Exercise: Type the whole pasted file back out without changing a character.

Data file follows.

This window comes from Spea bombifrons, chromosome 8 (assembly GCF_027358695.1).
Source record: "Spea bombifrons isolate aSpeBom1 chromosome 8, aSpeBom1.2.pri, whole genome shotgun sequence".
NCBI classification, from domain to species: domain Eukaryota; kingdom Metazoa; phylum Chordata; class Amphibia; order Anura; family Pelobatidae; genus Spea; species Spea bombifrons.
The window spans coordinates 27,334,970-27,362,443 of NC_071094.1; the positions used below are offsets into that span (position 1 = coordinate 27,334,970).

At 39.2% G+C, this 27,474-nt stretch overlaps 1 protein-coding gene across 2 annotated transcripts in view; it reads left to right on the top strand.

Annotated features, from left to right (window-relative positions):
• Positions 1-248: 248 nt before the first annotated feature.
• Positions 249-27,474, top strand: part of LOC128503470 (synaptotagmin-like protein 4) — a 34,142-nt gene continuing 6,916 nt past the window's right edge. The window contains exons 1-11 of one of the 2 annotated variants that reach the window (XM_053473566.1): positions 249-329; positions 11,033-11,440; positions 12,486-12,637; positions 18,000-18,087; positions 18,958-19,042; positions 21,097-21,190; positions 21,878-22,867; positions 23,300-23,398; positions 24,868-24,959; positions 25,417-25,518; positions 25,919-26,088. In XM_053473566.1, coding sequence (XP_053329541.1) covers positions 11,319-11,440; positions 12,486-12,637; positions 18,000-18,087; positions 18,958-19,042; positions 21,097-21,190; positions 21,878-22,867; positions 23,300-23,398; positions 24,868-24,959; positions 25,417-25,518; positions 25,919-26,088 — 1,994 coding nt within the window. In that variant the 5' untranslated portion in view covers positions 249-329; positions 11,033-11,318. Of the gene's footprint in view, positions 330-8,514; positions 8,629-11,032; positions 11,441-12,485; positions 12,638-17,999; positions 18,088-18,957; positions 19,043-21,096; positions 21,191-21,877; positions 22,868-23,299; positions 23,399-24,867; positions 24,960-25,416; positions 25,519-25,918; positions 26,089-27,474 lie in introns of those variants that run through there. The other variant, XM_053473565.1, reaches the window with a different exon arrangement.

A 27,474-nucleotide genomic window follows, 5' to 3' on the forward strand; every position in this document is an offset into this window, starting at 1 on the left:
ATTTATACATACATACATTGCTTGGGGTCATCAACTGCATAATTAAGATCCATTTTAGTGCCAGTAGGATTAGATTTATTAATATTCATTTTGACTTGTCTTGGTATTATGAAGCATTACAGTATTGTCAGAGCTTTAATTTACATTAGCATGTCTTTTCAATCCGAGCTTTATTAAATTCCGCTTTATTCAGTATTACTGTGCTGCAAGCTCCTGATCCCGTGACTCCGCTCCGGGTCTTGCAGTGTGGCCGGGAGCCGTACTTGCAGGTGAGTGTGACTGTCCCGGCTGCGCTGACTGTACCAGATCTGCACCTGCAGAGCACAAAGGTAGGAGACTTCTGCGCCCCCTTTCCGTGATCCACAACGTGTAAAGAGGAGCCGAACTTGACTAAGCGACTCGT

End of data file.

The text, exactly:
This window comes from Spea bombifrons, chromosome 8 (assembly GCF_027358695.1).
Source record: "Spea bombifrons isolate aSpeBom1 chromosome 8, aSpeBom1.2.pri, whole genome shotgun sequence".
NCBI classification, from domain to species: domain Eukaryota; kingdom Metazoa; phylum Chordata; class Amphibia; order Anura; family Pelobatidae; genus Spea; species Spea bombifrons.
The window spans coordinates 27,334,970-27,362,443 of NC_071094.1; the positions used below are offsets into that span (position 1 = coordinate 27,334,970).

At 39.2% G+C, this 27,474-nt stretch overlaps 1 protein-coding gene across 2 annotated transcripts in view; it reads left to right on the top strand.

Annotated features, from left to right (window-relative positions):
• Positions 1-248: 248 nt before the first annotated feature.
• Positions 249-27,474, top strand: part of LOC128503470 (synaptotagmin-like protein 4) — a 34,142-nt gene continuing 6,916 nt past the window's right edge. The window contains exons 1-11 of one of the 2 annotated variants that reach the window (XM_053473566.1): positions 249-329; positions 11,033-11,440; positions 12,486-12,637; positions 18,000-18,087; positions 18,958-19,042; positions 21,097-21,190; positions 21,878-22,867; positions 23,300-23,398; positions 24,868-24,959; positions 25,417-25,518; positions 25,919-26,088. In XM_053473566.1, coding sequence (XP_053329541.1) covers positions 11,319-11,440; positions 12,486-12,637; positions 18,000-18,087; positions 18,958-19,042; positions 21,097-21,190; positions 21,878-22,867; positions 23,300-23,398; positions 24,868-24,959; positions 25,417-25,518; positions 25,919-26,088 — 1,994 coding nt within the window. In that variant the 5' untranslated portion in view covers positions 249-329; positions 11,033-11,318. Of the gene's footprint in view, positions 330-8,514; positions 8,629-11,032; positions 11,441-12,485; positions 12,638-17,999; positions 18,088-18,957; positions 19,043-21,096; positions 21,191-21,877; positions 22,868-23,299; positions 23,399-24,867; positions 24,960-25,416; positions 25,519-25,918; positions 26,089-27,474 lie in introns of those variants that run through there. The other variant, XM_053473565.1, reaches the window with a different exon arrangement.

A 27,474-nucleotide genomic window follows, 5' to 3' on the forward strand; every position in this document is an offset into this window, starting at 1 on the left:
ATTTATACATACATACATTGCTTGGGGTCATCAACTGCATAATTAAGATCCATTTTAGTGCCAGTAGGATTAGATTTATTAATATTCATTTTGACTTGTCTTGGTATTATGAAGCATTACAGTATTGTCAGAGCTTTAATTTACATTAGCATGTCTTTTCAATCCGAGCTTTATTAAATTCCGCTTTATTCAGTATTACTGTGCTGCAAGCTCCTGATCCCGTGACTCCGCTCCGGGTCTTGCAGTGTGGCCGGGAGCCGTACTTGCAGGTGAGTGTGACTGTCCCGGCTGCGCTGACTGTACCAGATCTGCACCTGCAGAGCACAAAGGTAGGAGACTTCTGCGCCCCCTTTCCGTGATCCACAACGTGTAAAGAGGAGCCGAACTTGACTAAGCGACTCGT